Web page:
Luisa Whittaker-Brooks, an assistant professor in the department of chemistry, is among 16 early career chemists named as a 2021 Camille Dreyfus Teacher-Scholar. Selected by the Camille and Henry Dreyfus Foundation, Camille Dreyfus Teacher-Scholars receive an unrestricted $100,000 research grant.
“I was actually having a meeting with my undergraduate students when I received a text message from my Ph.D. advisor with the news,” Whittaker-Brooks says. “The only thing I could think about after the text was how instrumental my undergrads were in getting this award.”
Camille Dreyfus Teacher-Scholars, according to the Dreyfus Foundation, “are within the first five years of their academic careers, have each created an outstanding independent body of scholarship, and are deeply committed to education.”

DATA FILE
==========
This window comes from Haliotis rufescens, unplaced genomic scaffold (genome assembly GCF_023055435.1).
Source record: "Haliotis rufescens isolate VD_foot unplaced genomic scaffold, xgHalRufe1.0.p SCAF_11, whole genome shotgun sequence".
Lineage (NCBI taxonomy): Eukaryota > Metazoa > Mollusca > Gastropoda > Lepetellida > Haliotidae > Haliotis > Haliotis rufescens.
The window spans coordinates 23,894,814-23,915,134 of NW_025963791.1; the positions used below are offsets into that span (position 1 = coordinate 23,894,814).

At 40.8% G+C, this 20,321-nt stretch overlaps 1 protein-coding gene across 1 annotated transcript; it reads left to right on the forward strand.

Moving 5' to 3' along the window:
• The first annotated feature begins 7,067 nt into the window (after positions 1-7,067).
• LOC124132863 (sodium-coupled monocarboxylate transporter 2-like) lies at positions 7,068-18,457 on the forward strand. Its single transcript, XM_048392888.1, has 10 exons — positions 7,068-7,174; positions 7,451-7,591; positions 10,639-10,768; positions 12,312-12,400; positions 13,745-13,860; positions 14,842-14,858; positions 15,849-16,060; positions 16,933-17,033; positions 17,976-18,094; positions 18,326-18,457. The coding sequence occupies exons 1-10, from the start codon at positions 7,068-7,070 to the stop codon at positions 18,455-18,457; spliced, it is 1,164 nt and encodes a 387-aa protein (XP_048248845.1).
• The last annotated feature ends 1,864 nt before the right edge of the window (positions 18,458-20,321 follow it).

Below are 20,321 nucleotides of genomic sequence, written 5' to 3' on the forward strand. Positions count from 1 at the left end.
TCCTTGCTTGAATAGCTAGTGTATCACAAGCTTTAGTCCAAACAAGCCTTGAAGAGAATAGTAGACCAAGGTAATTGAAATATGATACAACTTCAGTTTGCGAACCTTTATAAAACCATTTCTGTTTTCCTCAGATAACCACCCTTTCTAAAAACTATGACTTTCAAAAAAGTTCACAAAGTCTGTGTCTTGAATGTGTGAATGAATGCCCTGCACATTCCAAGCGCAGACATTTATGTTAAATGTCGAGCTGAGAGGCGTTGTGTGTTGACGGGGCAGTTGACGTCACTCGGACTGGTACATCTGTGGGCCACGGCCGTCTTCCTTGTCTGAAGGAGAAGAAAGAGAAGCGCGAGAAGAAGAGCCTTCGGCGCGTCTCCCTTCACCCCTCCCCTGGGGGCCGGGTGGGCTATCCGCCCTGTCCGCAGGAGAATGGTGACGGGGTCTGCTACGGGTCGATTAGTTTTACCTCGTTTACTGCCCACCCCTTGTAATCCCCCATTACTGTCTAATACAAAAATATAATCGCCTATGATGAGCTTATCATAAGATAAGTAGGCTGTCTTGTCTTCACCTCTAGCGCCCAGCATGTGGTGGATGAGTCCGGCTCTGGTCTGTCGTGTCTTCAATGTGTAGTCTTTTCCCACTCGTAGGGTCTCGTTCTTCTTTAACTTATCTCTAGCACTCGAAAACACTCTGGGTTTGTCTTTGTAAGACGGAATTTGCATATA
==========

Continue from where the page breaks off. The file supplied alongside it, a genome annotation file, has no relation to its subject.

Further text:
Whittaker-Brooks’ award cites her research in “designer hybrid organic-inorganic interfaces for coherent spin and energy transfer.” Her research group, their website says, is “driven by two of the greatest challenges of our time –sustainable energy and low cost electronics for daily use applications. We plan to embark in these new endeavors by synthesizing and elucidating the functional properties of well-defined and high-quality materials for applications in photovoltaics, thermoelectrics, batteries, spintronics and electronics.”